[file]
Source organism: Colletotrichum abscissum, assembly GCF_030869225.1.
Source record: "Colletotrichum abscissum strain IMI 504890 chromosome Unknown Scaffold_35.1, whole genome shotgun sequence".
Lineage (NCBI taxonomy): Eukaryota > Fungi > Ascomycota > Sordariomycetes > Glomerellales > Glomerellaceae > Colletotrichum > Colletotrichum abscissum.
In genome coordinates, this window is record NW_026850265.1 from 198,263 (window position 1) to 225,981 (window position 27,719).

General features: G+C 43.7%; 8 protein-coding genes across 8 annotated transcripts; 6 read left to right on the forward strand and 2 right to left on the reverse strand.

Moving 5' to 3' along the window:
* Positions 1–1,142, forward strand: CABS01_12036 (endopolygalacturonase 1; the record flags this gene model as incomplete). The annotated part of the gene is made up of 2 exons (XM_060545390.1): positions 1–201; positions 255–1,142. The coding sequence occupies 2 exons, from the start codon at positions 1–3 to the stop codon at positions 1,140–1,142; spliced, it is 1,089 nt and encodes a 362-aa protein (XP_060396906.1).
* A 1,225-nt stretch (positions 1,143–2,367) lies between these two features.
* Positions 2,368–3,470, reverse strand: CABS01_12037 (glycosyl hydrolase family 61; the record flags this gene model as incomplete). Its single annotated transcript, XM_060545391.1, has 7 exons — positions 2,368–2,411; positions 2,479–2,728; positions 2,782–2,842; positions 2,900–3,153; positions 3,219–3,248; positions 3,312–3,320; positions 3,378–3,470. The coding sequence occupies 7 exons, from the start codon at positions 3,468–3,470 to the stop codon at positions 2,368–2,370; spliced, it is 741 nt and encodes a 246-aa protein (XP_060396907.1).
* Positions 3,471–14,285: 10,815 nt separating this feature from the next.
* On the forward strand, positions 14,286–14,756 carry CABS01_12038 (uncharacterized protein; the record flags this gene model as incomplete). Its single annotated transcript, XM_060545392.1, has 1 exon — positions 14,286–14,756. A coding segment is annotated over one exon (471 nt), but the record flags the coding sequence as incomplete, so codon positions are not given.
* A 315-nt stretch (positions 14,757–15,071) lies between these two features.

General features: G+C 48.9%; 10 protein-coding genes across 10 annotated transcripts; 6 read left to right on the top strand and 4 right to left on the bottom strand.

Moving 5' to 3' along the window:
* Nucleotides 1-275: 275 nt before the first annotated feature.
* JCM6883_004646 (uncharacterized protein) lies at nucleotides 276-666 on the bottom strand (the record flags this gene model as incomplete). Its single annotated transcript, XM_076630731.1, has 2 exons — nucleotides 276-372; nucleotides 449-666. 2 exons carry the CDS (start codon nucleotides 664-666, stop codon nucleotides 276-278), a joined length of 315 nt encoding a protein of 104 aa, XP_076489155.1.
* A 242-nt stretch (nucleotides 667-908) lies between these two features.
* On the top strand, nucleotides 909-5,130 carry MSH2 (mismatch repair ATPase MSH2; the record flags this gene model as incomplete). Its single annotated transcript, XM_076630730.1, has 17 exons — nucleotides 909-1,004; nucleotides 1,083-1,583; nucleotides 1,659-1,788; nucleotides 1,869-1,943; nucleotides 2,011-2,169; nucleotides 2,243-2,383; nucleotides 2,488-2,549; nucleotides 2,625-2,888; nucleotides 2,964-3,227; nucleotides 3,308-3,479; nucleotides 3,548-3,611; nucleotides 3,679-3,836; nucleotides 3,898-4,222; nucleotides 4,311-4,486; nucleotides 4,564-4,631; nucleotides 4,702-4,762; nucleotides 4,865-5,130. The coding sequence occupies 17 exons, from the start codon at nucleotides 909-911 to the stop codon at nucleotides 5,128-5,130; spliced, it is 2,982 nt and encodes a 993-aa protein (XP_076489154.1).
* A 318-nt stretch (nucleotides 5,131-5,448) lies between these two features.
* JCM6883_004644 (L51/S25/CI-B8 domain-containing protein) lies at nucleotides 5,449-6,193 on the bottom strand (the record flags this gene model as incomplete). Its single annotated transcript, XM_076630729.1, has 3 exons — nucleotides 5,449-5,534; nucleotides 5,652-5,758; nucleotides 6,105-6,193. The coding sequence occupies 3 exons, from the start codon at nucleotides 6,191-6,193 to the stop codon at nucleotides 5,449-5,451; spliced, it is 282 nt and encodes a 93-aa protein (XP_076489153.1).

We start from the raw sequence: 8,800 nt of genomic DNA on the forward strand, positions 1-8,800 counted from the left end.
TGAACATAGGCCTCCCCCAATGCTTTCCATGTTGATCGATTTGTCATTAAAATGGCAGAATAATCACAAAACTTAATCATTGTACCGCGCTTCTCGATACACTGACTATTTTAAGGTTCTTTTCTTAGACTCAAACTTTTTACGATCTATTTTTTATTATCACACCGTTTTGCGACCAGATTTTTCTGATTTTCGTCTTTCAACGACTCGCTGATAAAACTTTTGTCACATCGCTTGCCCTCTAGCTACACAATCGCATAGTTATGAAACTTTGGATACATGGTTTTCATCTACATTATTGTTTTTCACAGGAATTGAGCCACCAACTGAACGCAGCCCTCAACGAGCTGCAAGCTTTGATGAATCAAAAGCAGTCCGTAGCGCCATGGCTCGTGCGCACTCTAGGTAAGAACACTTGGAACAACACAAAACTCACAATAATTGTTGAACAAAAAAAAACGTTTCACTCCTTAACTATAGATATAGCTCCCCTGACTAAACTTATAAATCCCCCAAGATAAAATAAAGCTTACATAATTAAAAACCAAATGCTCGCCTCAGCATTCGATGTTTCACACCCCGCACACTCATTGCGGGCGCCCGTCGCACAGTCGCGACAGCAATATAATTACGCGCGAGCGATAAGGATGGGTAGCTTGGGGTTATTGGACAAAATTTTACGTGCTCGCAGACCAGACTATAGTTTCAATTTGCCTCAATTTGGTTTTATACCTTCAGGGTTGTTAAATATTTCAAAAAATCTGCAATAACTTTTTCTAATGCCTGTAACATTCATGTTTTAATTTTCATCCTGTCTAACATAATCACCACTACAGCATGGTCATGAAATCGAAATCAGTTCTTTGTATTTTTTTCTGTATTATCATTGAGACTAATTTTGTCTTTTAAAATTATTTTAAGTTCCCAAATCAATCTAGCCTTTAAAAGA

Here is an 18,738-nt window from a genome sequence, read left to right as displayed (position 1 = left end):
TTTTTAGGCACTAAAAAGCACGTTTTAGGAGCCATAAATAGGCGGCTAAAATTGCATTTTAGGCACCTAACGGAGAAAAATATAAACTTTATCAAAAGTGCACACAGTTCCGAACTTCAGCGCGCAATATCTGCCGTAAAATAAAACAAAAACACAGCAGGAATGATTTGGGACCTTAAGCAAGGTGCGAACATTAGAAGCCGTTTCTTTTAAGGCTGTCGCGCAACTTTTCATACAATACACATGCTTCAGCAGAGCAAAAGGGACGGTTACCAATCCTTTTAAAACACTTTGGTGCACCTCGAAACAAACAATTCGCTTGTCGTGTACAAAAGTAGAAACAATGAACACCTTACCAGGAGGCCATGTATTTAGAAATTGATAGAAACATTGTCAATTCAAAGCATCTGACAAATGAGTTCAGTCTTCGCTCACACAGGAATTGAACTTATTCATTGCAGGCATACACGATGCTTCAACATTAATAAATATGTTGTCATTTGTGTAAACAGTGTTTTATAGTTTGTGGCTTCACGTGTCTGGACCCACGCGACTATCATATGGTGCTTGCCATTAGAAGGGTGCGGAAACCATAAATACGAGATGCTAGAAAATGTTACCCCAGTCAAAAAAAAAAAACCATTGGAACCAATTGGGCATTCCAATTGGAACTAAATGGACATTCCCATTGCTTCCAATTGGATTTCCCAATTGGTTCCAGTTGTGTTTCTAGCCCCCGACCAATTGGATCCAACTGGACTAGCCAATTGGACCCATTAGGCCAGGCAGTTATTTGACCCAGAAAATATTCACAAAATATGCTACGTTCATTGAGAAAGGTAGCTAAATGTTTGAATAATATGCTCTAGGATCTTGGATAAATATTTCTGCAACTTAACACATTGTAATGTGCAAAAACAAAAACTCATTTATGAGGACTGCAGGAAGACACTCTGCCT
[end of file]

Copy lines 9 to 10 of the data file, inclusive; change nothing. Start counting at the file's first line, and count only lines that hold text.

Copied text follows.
* Positions 2,368–3,470, reverse strand: CABS01_12037 (glycosyl hydrolase family 61; the record flags this gene model as incomplete). Its single annotated transcript, XM_060545391.1, has 7 exons — positions 2,368–2,411; positions 2,479–2,728; positions 2,782–2,842; positions 2,900–3,153; positions 3,219–3,248; positions 3,312–3,320; positions 3,378–3,470. The coding sequence occupies 7 exons, from the start codon at positions 3,468–3,470 to the stop codon at positions 2,368–2,370; spliced, it is 741 nt and encodes a 246-aa protein (XP_060396907.1).
* Positions 3,471–14,285: 10,815 nt separating this feature from the next.